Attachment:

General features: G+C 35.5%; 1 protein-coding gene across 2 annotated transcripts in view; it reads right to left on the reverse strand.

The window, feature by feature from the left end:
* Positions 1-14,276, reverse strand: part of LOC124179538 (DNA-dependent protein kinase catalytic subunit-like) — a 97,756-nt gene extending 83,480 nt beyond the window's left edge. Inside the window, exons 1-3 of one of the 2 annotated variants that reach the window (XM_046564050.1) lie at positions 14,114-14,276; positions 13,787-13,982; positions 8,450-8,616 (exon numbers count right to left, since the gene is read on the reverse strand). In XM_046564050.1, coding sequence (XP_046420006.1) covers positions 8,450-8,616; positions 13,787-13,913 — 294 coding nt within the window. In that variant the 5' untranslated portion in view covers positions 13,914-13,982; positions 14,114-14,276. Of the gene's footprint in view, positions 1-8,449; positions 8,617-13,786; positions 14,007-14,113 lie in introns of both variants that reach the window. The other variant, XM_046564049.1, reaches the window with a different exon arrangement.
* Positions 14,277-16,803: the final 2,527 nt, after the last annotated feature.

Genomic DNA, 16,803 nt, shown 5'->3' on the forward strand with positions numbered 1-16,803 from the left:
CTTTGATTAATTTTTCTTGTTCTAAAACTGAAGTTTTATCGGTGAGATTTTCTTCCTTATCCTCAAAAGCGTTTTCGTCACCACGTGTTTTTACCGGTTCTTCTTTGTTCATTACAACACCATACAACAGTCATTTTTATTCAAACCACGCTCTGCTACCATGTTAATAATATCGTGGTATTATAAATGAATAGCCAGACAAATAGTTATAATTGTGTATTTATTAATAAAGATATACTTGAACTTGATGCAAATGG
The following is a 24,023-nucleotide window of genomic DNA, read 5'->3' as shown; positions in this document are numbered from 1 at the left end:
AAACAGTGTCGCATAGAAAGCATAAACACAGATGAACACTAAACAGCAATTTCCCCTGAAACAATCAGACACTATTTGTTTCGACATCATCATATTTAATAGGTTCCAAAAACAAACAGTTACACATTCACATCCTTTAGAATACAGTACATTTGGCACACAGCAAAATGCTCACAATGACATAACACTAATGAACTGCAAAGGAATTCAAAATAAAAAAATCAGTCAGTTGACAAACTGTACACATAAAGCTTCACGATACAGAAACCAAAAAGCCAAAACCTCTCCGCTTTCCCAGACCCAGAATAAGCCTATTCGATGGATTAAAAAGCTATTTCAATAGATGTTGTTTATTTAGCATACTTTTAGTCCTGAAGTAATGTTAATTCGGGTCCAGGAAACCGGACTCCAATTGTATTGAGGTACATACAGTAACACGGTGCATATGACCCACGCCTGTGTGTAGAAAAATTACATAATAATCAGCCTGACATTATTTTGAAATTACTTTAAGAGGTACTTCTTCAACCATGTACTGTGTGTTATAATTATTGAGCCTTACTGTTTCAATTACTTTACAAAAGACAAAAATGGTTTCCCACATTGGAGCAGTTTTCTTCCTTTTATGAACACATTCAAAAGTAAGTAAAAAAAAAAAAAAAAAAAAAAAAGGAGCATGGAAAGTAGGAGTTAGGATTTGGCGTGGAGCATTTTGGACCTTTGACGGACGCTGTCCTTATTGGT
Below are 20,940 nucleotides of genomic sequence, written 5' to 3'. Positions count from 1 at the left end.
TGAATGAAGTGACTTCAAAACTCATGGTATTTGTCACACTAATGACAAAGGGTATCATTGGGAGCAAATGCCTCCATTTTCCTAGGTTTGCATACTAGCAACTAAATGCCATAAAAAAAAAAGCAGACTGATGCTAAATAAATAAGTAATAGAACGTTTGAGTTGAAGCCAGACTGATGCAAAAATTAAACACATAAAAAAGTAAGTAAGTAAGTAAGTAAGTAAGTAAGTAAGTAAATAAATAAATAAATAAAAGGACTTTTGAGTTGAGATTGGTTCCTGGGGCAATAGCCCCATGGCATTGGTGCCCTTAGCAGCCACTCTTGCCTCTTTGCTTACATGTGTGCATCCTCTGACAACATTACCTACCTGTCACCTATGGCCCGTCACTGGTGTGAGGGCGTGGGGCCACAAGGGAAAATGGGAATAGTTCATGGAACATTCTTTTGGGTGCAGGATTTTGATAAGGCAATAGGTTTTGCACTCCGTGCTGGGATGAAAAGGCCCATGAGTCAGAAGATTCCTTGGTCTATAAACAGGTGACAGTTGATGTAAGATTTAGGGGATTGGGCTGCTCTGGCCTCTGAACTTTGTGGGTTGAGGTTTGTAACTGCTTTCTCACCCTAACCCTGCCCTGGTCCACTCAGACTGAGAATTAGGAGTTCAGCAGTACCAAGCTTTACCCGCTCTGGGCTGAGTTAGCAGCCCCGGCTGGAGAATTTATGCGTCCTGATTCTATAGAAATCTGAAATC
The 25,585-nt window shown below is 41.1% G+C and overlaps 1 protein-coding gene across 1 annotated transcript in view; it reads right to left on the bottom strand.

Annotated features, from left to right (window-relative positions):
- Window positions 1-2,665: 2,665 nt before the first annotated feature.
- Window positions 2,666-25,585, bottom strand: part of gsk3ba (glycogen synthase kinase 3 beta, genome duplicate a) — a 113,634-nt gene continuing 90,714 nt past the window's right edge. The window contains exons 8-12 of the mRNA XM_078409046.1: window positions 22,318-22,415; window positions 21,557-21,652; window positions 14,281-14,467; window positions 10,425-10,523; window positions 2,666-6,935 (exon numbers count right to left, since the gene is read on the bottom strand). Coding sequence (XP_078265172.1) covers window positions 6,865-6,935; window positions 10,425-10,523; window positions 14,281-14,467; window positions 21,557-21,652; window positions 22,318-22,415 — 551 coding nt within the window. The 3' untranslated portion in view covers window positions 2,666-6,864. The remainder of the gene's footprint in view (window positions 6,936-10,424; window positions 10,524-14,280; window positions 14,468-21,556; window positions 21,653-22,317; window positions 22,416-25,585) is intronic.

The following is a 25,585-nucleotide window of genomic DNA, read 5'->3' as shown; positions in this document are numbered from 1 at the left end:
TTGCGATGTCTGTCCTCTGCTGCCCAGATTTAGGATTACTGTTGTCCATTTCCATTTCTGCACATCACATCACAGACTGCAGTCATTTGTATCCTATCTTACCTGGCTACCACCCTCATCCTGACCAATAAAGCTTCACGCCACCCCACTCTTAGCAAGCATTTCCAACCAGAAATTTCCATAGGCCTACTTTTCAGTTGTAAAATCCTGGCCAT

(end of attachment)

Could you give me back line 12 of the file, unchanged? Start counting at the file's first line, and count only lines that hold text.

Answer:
Annotated features, from left to right (window-relative positions):